There is an intense global effort to develop an effective vaccine in addition to the malaria control measures currently in use. Several vaccine candidate antigens have been identified against different stages of the two main human malaria parasites, Plasmodium falciparum and Plasmodium vivax, and are being developed as a part of a subunit vaccine [1, 2]. One of the major concerns in malaria vaccine development is the polymorphic nature of the candidate vaccine antigens. Several in vitro and epidemiological studies have demonstrated that natural variations can abrogate immune recognition [3, 4]. Thus, studies of sequence and antigenic diversity of malaria vaccine candidate antigens become a subject of considerable importance.
The merozoite surface protein 1 (MSP-1) of Plasmodium sp. is a large polypeptide of ~200 kDa and is one of the leading asexual blood stage vaccine candidate antigens . A number of experimental studies with native and recombinant MSP-1, particularly its C-terminal fragments, have demonstrated the vaccine potential of MSP-1 [6, 7]. Polymorphism has been reported in the P. falciparum MSP-1 (Pfmsp-1) gene among different isolates across different geographical areas . Based on sequence variations, the Pfmsp-1 gene has been divided into a number of blocks that are conserved, semi-conserved and variable in different species and isolates . Broadly, Pfmsp-1 gene sequences have been classified into two allelic families, Wellcome and PNG-MAD 20 type [5, 8]. In addition, intragenic recombinations have been reported among these two parental alleles, resulting in polymorphism among different isolates around the world [9, 10].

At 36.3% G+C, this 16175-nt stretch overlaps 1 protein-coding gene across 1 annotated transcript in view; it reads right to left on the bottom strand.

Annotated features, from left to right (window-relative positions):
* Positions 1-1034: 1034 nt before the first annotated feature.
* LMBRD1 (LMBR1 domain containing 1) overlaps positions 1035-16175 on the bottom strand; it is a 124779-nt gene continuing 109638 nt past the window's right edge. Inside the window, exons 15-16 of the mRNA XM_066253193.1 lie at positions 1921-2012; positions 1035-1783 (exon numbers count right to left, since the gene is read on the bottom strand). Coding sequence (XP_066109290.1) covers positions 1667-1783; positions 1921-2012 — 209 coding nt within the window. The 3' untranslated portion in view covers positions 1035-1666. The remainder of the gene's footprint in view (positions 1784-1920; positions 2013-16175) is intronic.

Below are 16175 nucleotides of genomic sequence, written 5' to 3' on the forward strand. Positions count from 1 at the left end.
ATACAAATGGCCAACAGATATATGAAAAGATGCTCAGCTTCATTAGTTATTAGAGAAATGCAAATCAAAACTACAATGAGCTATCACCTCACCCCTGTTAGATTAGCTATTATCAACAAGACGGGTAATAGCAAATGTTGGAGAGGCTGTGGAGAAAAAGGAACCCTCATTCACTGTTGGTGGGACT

The gene encoding the merozoite surface protein 1 of P. vivax (Pvmsp-1) shows many similarities with those from other malaria species. The gene consists of 10 relatively conserved blocks alternating with regions of high diversity . Like the Pfmsp-1 gene, the Pvmsp-1 gene has also been shown to be dimorphic; identified as Belem, type 1  and Salvador-1, type 2  forms. In comparison to Pfmsp-1 polymorphism studies, studies on Pvmsp-1 polymorphism are limited. Several regions of Pvmsp-1 have been amplified and sequenced from field isolates collected from Sri Lanka, Colombia, Brazil, Thailand, Korea and China [13–18]. A third allele type (type 3) has been reported among these isolates and it has been suggested that this allele has arisen due to intragenic recombination between the Belem and Salvador alleles [18, 19]. Recently, a detailed study of P. vivax merozoite surface protein 1 (Pvmsp-1) gene of 40 isolates from different geographical areas (Thailand, Brazil, Bangladesh, South Korea, Vanuatu and Japan) revealed mosaic organization of the Pvmsp-1 gene and heterogeneity in the frequency of allelic recombination among different isolates .
The genetic characteristics of P. vivax circulating in distant endemic regions have not been studied so far. Therefore, the molecular basis underlying phenomena such as resistance of P. vivax to chloroquine in America and Asia (20,21) and effective immune responses (which is essential for vaccine design), have not being fully understood. Since PvMSP-1 is a potential vaccine candidate for P. vivax, it is important to further analyse the extent of polymorphism from field isolates across the globe. In the present study, the extent of polymorphism in one of the variable regions of Pvmsp-1 gene among Indian and Colombian isolates was investigated. This study is important as there is no information of Pvmsp-1 alleles and their diversity among Indian isolates in spite of P. vivax being one of the major causes of malaria in India .